AI in Geopolitics
Navigating a Minefield of Innovation and Intrigue
Ok, this sounds boring at this point especially if you’ve been reading this newsletter for a while now, But AI is the dominant force of the 21st century so far and there are no signs of this stopping unless we hit a wall in AI development and get into another AI Winter. But due to the ludicrous amount of funding being poured, and it becoming slowly but surely one of the fastest growing industries and one of the most overhyped– or maybe adequately excited– It comes with a set of challenges that many have spoken in different ways.
Honestly, I think. the Hype is justified, because thanks to the proliferation of AI in a short couple of years, there is a very real possibility of imbuing every single human on planet Earth with a superintelligence in their pocket and that is a revolutionary idea, which is at the same time both magnificent and incredibly unnerving.
We know the existential risk that AI may pose and we need to develop tools policies and failsafe measures to future-proof this technology against the risk of unalignment and also the debate of how democratic should this technology be with the current debate of open source or in-house AI models being developed and launched into the market. Indeed it is a very complex scenario we are in. But is it even possible for all of this to slow down or even stop?
Now, some experts have been calling for a 6-month moratorium on this technology for a while now. But in all reality, I think we are kinda stuck in the inertia of the industry and the geopolitics behind it so we might as well buckle up and both work and pray that things turn out the best way possible.
The Global Landscape of AI Development
This report done by McKinsey 2023 AI report highlights generative AI's significant growth and its increasing integration into various business operations. With investments coming from private companies, governments, the military, and Investors themselves everyone seems to be jumping on the bandwagon of AI and it is expected. This growth is fueled by substantial and diversified investment sources and by the technology's potential to revolutionize many different sectors.
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As we have previously mentioned sectors such as education could benefit from AI leveraging the vast quantities of knowledge with the capacity to customize their offerings to each student and their behavior being a personal tutor with world-quality education and knowledge that can be custom-built to all the parameters that make each student unique. We’ve also talked about the acceleration that will be happening in the rate of scientific discoveries, and we are already seeing this happening in front of our eyes. We already have a Google AI discovering over 2.2 Million new materials in crystalline structures –which need to be synthesized and then tested for properties.– Also we got an AI from a Japanese company that developed an AI for bakeries and then it started discovering cancers that doctors were not capable of identifying. If these are not examples of the deep impact potential that AI will be having in SO many industries and sectors you are missing out on a very important lesson for this century and our species.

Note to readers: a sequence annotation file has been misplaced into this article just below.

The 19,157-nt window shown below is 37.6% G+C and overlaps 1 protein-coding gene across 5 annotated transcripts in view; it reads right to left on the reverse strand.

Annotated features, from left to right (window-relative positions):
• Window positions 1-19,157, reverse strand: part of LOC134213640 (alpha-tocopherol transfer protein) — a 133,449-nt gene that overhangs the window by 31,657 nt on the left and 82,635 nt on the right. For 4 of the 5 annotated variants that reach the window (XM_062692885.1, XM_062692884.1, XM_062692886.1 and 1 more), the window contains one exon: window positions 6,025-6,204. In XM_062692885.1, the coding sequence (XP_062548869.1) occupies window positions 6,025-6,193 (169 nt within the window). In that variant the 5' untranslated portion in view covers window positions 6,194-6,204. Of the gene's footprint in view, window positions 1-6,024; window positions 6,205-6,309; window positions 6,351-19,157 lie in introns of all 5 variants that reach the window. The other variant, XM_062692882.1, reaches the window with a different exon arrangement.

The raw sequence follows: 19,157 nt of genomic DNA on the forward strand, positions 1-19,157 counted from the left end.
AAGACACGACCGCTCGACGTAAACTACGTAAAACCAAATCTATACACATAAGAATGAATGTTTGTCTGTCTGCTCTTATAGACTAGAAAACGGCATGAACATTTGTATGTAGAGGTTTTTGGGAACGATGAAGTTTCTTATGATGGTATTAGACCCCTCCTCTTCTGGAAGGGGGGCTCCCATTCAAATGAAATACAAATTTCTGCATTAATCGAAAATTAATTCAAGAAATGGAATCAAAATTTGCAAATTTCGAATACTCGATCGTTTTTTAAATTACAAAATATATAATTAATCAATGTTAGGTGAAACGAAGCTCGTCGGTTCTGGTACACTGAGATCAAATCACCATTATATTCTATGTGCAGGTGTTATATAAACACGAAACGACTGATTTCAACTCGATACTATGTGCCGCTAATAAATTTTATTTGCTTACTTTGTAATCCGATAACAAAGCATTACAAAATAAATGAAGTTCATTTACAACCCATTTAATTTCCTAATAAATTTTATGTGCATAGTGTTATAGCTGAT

However, the report also points out significant challenges such as data inaccuracy– remember the hallucinations– and cybersecurity risks. On one hand, we have the issue of data inaccuracy and synthetic content where more and more generative AIs will be able to create seamless audiovisual content that might confuse the population or actors that might use a very effective AI at convincing people to change their vote or the spread of misinformation throughout the web. On the other hand, we have concerns about privacy and cybersecurity where AIs could be used to analyze the code of a specific website or system and to figure out vulnerabilities in the system in a way that’s better than any human programmer is at the moment.
These issues are critical, and they are part of a broader context where the AI industry is grappling with balancing rapid innovation against the need for reliability and safety in AI systems. This is creating some pushback by regulators wanting to have more information about the industry and also having a very justified concern of leaving the industry running wild without any sort of cohesive regulatory framework to align and guide the industry towards the maximization of its benefits and the reduction of its risks.
The Rising Threat From the East
As if all the issues we just described aren’t enough of a concern we also have a geopolitical scenario bubbling with regards to AI. Because given its relevance AI has something of a first-past-the-post vibe that goes a little something like “ the first company/country to develop AGI wins the game” because suddenly that AI becomes the dominant intelligence in the planet and then is a bit of a bet of whats going to happen. So of course we got on one side the US and other Western countries developing AI companies – with an overwhelming majority being in Silicon Valley– and then we got other players like UAE (with their late open source LLM Falcon) We got India with a massive number of companies and human capital focusing on AI development and the big boy (and most likely the realest threat) China with it’s industrial prowess.
While Silicon Valley maintains a strong dominant position in the global AI landscape, characterized by its innovative spirit and market-driven approach to problem-solving, the rise of AI capabilities in China presents a notable challenge to this dominance. Silicon Valley's AI companies, with their ethos of addressing customer needs and leveraging market forces, have been instrumental in shaping AI as a tool for positive change and societal advancement. These companies, driven by principles of innovation and customer satisfaction, strive to develop AI solutions that enhance people's lives and address real-world problems.